As this is being written, reports indicate that the worst is yet to come for the people of Australia, whose land literally is burning up all around them.
The apocalyptic images of families being driven from their homes, wearing face masks and eye goggles because of the acrid smoke that is darkening the daytime sky, and then being evacuated by boat from the beaches, are something out of a science fiction film.
But now, in 2020, reality has caught up with science fiction.
The Australian bush fires are the apex of what has been a sad, sad year for our planet. The Australian fires already have destroyed about 15 million acres — an area almost as large as West Virginia, more than triple the area destroyed by the 2018 fires in California, and six times the size of the fires last summer in the Amazon.
The fires not only have rendered large areas of the continent uninhabitable for humans, but they also have killed incredible numbers of wildlife — some reports estimate half a billion creatures have perished — threatening some species with extinction.
The bush fires have killed 24 persons and are causing health issues for every person in their path, especially those with existing lung diseases. The air quality in Canberra, the capital city, on New Year’s Day was the worst in the world thanks to the smoke cloud that is as wide as Europe and now envelops much of the Australian continent.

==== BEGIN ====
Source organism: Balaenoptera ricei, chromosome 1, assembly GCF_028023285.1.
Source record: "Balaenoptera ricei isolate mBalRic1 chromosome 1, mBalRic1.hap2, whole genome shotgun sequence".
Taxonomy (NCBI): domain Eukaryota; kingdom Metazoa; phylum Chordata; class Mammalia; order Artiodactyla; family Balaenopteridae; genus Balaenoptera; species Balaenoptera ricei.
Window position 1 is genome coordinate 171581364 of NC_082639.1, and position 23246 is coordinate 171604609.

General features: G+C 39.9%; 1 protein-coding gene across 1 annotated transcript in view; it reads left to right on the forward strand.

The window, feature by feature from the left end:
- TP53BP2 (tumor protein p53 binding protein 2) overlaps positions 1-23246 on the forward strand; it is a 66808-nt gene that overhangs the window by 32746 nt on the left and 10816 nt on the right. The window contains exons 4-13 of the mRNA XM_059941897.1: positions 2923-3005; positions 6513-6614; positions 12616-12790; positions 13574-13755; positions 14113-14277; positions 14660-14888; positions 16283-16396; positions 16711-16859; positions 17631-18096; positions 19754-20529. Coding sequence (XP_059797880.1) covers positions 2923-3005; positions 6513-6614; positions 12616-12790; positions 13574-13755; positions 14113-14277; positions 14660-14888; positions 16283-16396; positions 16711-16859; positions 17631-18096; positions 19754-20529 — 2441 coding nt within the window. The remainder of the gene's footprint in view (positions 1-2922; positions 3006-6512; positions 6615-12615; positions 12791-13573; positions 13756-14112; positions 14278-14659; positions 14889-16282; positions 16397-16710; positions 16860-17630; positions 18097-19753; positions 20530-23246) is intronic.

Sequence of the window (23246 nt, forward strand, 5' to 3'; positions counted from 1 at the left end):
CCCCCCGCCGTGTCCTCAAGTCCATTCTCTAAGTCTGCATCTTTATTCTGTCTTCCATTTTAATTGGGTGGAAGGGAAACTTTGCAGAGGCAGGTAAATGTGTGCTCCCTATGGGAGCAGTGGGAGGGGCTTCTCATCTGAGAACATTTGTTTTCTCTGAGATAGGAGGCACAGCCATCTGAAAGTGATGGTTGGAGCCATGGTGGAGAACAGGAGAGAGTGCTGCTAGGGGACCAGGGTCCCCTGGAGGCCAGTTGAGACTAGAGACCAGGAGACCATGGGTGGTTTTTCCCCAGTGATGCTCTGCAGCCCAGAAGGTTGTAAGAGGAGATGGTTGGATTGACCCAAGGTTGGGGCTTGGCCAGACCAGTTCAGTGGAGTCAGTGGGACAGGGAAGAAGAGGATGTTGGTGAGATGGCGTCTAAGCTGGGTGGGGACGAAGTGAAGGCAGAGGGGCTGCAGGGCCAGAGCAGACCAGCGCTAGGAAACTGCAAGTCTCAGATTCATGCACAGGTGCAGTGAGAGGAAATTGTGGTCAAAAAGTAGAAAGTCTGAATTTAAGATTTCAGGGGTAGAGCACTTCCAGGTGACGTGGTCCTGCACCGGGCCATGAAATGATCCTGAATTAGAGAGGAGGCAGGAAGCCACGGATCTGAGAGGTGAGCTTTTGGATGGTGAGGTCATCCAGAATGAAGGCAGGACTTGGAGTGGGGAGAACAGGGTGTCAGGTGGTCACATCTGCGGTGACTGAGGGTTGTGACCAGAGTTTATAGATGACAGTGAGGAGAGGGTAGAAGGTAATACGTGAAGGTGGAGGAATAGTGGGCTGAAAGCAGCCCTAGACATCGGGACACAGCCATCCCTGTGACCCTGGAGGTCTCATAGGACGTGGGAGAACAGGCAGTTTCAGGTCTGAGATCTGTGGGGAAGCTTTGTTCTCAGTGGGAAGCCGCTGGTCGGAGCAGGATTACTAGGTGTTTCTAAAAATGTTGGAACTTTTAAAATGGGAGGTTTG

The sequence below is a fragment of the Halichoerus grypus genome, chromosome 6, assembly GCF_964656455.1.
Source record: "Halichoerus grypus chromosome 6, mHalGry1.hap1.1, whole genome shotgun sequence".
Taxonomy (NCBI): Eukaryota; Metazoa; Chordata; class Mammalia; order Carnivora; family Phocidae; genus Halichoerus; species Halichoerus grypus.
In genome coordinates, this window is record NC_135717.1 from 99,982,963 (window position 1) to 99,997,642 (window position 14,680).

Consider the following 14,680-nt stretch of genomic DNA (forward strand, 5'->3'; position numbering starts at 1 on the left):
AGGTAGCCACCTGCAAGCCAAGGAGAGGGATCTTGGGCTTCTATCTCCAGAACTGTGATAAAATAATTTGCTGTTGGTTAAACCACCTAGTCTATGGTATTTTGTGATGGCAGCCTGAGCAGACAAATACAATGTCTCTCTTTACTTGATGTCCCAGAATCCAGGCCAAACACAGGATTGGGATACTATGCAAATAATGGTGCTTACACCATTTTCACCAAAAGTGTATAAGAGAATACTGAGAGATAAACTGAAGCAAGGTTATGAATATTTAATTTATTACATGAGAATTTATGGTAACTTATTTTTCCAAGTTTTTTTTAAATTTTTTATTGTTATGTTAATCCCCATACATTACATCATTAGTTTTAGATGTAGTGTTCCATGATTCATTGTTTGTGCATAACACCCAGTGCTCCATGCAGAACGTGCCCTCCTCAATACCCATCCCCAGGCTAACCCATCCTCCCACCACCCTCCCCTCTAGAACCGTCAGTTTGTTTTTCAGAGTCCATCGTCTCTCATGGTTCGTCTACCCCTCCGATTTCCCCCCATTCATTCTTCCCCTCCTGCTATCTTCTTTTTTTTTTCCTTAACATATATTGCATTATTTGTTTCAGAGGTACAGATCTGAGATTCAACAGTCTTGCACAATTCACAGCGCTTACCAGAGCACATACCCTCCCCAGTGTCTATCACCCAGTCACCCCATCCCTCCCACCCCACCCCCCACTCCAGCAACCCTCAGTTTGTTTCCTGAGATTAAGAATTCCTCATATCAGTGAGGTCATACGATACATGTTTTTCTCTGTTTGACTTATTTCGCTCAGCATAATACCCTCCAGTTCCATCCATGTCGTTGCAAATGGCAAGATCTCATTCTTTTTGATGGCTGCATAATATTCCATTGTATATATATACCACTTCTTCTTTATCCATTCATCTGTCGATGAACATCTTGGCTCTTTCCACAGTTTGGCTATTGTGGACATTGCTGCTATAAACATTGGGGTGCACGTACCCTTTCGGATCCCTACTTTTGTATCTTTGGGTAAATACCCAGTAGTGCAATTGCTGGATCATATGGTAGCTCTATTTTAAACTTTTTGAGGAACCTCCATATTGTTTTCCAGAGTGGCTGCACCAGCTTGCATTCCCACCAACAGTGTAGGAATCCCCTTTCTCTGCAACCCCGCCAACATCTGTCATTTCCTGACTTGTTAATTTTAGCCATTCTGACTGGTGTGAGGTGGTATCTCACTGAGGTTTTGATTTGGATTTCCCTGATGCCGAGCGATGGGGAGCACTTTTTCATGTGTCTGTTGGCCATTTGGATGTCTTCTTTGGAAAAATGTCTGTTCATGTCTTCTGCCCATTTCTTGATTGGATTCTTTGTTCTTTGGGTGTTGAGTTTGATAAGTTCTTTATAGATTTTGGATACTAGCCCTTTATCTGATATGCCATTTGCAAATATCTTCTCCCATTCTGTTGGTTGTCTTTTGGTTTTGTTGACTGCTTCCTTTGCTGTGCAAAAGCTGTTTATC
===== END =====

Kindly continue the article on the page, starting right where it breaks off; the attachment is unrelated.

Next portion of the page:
The problems attendant to the bush fires are not confined to Australia. New Zealand, which is more than 1,200 miles across the ocean, is enduring toxic air pollution levels. In addition, the carbon that is being released by the burning of the bushland will increase even further the carbon dioxide levels in the atmosphere that are the principal cause of global warming and climate change.
The influence of a changing climate is now evident in each day’s global weather pattern, according to a study published last week in Nature Climate Change.
The study employed a new technique to analyze daily patterns of temperature and moisture across the globe. It found that the locations of above and below average temperature and moisture have been distinct from natural variations on every single day for almost a decade.
The bottom line is simply this: The world is getting hotter day by day and therefore bringing a dramatic change to our climate and environment. Some things, such as the massive fires in Australia, are dramatic and noticeable. Others, such as the gradual melting of the glaciers, are subtle, but their effects on the degradation of the planet are just as devastating.
It should be apparent to every thinking person that we are getting very close to a point of no return in terms of climate change. However, with governments across the globe in the hip pockets of the special interests who are opposed to the drastic measures that are needed to prevent further degradation of the environment, it is difficult to be optimistic about the future of our planet.